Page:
Tobacco smoking causes inflammation and chronic liver damage that activates liver stellate cells (HSCs), the key element in the initiation and progression of liver disease, a major risk factor in the development of hepatocellular carcinoma [49] (Figure 4).

4.3. Activated HSCs

(1)Stimulate excessive collagen type I synthesis, the major constituent of the extracellular matrix. Its accumulation and damage of collagen degradation are responsible for the appearance of liver fibrosis [50].(2)Significantly increase the activity of signalling pathways mediated by kappa B nuclear factor (NF-kB) and extracellular signal-regulated kinase (ERK). NF-kB and MAP/ERK kinases stimulate the proliferation and inhibition of tumour cell apoptosis favouring carcinogenesis [51].(3)Initiate autocrine signalling mediated by transforming growth factor-β (TGF-β) and by the accumulation of β-catenin in the nucleus of neoplastic hepatocytes. TGF-β stimulates the tumour progression of neoplastic hepatocytes and induces the transformation of epithelial cells into mesenchymal cells [51, 52].(4)Stimulate growth factors such as platelet-derived growth factor (PDGF), fibroblastic growth factors (FGF1, FGF2), and insulin-like growth factor (IGF) [51].(5)Are an important source of reactive oxygen species (ROS) and pro-inflammatory cytokines IL-1β, IL-6, and TNF-α involved in hepatic fibrogenesis [51].

In chronic hepatic injury of tobacco smoking, oxidative stress is induced at the molecular level playing a pivotal role in fibrogenesis and carcinogenesis [53, 54]. Damaged liver parenchymal cells release ROS, which stimulate cell degradation and activate HSCs favouring the increase of collagen synthesis. ROS have pro-inflammatory effects and sensitize hepatocytes to apoptotic stimuli, thus being involved in fibrogenesis and liver carcinogenesis [52, 53].

4.3.1. Liver Cell Damage of Tobacco among Chronic Hepatitis C Patients

The association between heavy smoking and damage to liver cells by apoptosis, excess iron deposition, and necro-inflammation in the liver has been reported. Iron overload is responsible for the deposition of iron in hepatocytes, and the induction of lipid peroxidation and oxidative stress may occur due to excess iron in the liver [55] (Figure 3).

Also, chronic HCV infections lead to damage to liver tissue. A recent study showed that in patients with chronic hepatitis C, there is a significant relationship between liver damage and cigarette smoking, especially if other factors such as alcohol consumption and age are associated [56, 57].

Smokers with chronic liver disease (hepatitis C) are reported to have a low rate of response towards the interferon (IFN) therapy. Therapeutic phlebotomy improves the rate of response within the sufferers of chronic hepatitis C to IFN therapy [58]. Furthermore, it is advised that chronic hepatitis C sufferers should quit smoking before commencing IFN treatment.

Various mechanisms have been proposed for heavy smokers in response to resistance to IFN therapy [59]:(1)The immunosuppression due to heavy smoking results in the depletion of CD4+ cells, impairment in the cytotoxic activity of NK cells, and identification of virus-contaminated cells, and induction of lymphocyte apoptosis(2)Chain smoking raises the level of iron in the hepatic organ, which provides resistance to IFN.(3)Smoking directed the production of pro-inflammatory cytokines (IL-1β, IL-6, and TNF-α) that mediates steatosis and necro-inflammation.(4)Tobacco smoking modulates the IFN-α-directed cell action and signalling through the unresponsiveness of T-cells. Through these mechanisms, it has been determined that smoking that is an underrated risk factor for hepatic ailments needs further investigation for the solution of this issue.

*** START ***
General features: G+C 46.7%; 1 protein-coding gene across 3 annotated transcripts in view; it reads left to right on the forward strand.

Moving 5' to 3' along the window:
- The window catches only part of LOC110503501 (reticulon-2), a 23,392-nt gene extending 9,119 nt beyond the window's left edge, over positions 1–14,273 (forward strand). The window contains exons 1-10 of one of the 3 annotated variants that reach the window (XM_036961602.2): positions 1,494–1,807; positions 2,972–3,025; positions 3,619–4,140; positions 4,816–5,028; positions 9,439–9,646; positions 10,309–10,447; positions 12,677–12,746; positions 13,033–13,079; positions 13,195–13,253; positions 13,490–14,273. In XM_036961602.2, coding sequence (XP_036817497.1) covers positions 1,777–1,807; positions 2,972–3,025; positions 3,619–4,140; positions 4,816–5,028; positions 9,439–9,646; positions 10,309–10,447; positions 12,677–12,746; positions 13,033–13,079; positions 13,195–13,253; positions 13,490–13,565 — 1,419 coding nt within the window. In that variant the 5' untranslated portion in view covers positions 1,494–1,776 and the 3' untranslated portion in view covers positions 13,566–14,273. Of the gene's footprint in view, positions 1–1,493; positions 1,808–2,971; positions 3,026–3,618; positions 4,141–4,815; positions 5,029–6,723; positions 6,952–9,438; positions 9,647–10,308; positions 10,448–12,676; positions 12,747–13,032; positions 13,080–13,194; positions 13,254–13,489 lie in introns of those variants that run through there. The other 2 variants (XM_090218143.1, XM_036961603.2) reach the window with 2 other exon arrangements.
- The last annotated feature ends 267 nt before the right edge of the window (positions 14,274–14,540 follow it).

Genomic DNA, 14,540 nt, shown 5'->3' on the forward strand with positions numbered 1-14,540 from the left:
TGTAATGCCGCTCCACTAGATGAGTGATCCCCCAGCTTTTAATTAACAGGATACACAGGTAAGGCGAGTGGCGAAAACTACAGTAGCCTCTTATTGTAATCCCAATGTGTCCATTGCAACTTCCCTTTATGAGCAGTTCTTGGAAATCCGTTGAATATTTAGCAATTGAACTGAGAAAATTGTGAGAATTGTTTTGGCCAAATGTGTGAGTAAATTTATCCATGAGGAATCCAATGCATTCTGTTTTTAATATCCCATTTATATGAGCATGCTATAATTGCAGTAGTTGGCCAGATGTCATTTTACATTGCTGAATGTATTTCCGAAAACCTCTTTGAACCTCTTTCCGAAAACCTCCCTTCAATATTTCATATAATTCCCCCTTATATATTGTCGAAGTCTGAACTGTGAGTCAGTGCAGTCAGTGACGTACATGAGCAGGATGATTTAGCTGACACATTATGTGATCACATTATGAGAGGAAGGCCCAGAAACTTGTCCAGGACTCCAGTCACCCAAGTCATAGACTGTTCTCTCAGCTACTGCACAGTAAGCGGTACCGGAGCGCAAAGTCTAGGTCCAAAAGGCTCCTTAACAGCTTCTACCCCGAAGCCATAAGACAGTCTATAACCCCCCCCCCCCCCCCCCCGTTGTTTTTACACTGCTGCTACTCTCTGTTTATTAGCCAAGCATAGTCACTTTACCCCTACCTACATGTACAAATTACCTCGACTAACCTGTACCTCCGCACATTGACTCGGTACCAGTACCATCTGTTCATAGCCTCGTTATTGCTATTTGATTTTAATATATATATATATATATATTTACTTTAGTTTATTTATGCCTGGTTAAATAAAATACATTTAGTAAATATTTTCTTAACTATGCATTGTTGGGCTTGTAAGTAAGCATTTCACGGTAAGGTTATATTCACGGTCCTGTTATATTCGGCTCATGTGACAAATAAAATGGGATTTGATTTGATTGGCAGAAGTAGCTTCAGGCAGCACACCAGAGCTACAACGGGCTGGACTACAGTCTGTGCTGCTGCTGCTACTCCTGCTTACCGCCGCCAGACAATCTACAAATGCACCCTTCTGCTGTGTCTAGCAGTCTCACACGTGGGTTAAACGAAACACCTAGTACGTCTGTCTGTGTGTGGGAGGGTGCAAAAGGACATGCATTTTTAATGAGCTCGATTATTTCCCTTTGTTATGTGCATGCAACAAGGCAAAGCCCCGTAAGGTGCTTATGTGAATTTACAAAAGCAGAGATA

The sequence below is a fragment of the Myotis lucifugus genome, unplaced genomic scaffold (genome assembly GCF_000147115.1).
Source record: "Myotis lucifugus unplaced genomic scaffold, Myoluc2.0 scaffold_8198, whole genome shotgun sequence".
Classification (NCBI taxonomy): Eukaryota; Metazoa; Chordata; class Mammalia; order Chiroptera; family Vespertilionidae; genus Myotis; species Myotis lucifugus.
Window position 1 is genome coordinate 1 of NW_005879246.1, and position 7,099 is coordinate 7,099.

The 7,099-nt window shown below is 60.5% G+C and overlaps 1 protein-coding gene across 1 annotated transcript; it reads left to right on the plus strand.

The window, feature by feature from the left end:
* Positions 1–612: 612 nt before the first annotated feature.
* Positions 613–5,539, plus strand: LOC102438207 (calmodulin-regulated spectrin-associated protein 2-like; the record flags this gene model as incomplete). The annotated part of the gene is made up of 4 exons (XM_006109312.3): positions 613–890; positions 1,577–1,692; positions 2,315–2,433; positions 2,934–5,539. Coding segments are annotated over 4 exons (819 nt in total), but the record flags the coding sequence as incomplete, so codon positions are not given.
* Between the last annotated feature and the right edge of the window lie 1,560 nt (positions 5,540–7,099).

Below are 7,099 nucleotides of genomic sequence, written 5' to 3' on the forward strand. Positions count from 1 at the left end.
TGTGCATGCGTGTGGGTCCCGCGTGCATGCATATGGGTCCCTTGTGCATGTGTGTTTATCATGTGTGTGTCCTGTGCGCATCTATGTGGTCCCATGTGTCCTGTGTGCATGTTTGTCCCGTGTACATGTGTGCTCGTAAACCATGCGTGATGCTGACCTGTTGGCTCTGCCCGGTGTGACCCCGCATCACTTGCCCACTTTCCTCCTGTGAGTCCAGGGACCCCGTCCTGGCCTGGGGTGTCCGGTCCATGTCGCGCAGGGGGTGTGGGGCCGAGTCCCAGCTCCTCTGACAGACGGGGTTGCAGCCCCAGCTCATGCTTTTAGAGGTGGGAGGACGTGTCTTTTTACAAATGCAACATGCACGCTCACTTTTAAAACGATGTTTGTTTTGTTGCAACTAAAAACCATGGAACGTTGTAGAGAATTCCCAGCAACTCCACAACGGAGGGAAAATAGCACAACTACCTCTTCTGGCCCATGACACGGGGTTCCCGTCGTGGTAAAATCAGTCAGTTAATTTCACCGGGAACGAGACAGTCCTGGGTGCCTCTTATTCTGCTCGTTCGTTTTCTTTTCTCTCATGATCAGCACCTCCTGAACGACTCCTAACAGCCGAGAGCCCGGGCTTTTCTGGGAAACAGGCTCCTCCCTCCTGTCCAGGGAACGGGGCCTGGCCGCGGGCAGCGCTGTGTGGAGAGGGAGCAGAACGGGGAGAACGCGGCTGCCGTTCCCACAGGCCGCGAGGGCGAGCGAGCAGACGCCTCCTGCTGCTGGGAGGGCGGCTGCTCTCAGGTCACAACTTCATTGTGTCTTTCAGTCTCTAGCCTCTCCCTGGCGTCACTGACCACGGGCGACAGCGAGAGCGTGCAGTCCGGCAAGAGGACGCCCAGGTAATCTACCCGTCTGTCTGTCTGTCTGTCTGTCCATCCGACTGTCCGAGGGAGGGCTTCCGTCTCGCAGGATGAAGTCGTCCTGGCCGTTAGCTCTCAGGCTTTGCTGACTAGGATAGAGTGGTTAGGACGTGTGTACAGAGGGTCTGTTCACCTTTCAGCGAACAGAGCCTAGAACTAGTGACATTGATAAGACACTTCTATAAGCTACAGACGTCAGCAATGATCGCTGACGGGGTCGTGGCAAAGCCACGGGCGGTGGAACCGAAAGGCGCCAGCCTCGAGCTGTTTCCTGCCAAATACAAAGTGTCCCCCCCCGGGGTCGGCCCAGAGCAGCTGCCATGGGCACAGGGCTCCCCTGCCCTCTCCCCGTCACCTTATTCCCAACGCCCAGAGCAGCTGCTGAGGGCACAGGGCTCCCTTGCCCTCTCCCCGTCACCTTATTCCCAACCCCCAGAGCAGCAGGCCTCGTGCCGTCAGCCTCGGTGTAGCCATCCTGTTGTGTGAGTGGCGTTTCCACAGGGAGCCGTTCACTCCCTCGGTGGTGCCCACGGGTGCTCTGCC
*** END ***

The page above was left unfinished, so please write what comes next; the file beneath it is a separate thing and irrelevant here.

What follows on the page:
5. Strategies on Smoking Cessation

It can be divided into three main approaches: methods for public health, and therapeutic and alternative approaches.

5.1. Nonpharmacological Interventions for Smoking Cessation

Smoking prevention clinical approaches include telephone counselling, self-help programs, cognitive-behavioural approaches such as client and group counselling, interventions by service providers, and fitness programs. Alternative treatments include acupuncture, aversive treatment, and hypnosis. Multimedia interventions, workplace interventions, and community-level interventions changes in public policies provide approaches to public health [60].

Cigarettes, cigarillos, cigars, and pipes are the most common type of smoked products. Globally in some areas, “smokeless tobacco” is also popular. Usually, it involves preparations for sniffing into the nose, chewing, or placing in between gums and cheeks as a wad. Smokeless tobacco and smoking features are similar to each other and can cause major health risks [61].

Quit attempt for smoking usually involves an intention from a given point of time to not to smoke any more cigarettes, by following the self-conscious struggle of smoking desire resulting in abstinence period. If a person smokes a few numbers cigarettes on any occasion but then restarts abstinence, this is known as “lapse.” If the person continues smoking daily, then the person is having “relapsed.” The 4 weeks of abstinence is defined as “short-term abstinence,” and abstinence for at least 6 months to 12 months is referred to as “long-term abstinence.” It is very important to know about the time duration for the period of abstinence before deciding and using this term when someone quit smoking as there is no fixed criterion [61].

5.2. Current Pharmacological Treatment of Cigarette Smoking